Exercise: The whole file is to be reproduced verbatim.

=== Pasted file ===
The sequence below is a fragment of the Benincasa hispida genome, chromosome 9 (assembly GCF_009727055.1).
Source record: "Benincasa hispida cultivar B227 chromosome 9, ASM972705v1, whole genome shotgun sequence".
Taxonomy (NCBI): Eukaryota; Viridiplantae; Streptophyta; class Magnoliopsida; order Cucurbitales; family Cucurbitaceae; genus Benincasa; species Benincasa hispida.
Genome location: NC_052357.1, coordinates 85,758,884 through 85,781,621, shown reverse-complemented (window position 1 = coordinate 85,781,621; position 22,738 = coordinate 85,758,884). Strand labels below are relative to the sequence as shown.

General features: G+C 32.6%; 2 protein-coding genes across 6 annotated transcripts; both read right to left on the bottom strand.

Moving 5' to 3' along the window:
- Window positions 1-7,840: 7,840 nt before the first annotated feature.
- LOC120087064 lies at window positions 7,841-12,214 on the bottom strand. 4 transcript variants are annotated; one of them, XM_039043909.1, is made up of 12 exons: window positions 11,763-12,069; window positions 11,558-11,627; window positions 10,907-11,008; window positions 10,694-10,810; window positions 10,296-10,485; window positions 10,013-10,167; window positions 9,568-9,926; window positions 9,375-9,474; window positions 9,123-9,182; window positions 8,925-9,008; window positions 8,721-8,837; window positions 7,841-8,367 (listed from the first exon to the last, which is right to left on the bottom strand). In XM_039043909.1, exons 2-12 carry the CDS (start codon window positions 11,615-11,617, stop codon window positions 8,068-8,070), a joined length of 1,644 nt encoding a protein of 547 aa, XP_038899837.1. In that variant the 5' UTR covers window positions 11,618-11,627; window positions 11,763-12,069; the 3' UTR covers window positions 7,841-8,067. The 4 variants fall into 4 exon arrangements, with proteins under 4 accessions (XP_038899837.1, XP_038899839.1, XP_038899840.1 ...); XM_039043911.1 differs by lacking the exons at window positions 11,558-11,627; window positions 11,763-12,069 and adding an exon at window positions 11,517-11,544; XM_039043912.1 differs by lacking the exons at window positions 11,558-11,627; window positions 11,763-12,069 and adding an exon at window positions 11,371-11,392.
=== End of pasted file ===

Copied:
The sequence below is a fragment of the Benincasa hispida genome, chromosome 9 (assembly GCF_009727055.1).
Source record: "Benincasa hispida cultivar B227 chromosome 9, ASM972705v1, whole genome shotgun sequence".
Taxonomy (NCBI): Eukaryota; Viridiplantae; Streptophyta; class Magnoliopsida; order Cucurbitales; family Cucurbitaceae; genus Benincasa; species Benincasa hispida.
Genome location: NC_052357.1, coordinates 85,758,884 through 85,781,621, shown reverse-complemented (window position 1 = coordinate 85,781,621; position 22,738 = coordinate 85,758,884). Strand labels below are relative to the sequence as shown.

General features: G+C 32.6%; 2 protein-coding genes across 6 annotated transcripts; both read right to left on the bottom strand.

Moving 5' to 3' along the window:
- Window positions 1-7,840: 7,840 nt before the first annotated feature.
- LOC120087064 lies at window positions 7,841-12,214 on the bottom strand. 4 transcript variants are annotated; one of them, XM_039043909.1, is made up of 12 exons: window positions 11,763-12,069; window positions 11,558-11,627; window positions 10,907-11,008; window positions 10,694-10,810; window positions 10,296-10,485; window positions 10,013-10,167; window positions 9,568-9,926; window positions 9,375-9,474; window positions 9,123-9,182; window positions 8,925-9,008; window positions 8,721-8,837; window positions 7,841-8,367 (listed from the first exon to the last, which is right to left on the bottom strand). In XM_039043909.1, exons 2-12 carry the CDS (start codon window positions 11,615-11,617, stop codon window positions 8,068-8,070), a joined length of 1,644 nt encoding a protein of 547 aa, XP_038899837.1. In that variant the 5' UTR covers window positions 11,618-11,627; window positions 11,763-12,069; the 3' UTR covers window positions 7,841-8,067. The 4 variants fall into 4 exon arrangements, with proteins under 4 accessions (XP_038899837.1, XP_038899839.1, XP_038899840.1 ...); XM_039043911.1 differs by lacking the exons at window positions 11,558-11,627; window positions 11,763-12,069 and adding an exon at window positions 11,517-11,544; XM_039043912.1 differs by lacking the exons at window positions 11,558-11,627; window positions 11,763-12,069 and adding an exon at window positions 11,371-11,392.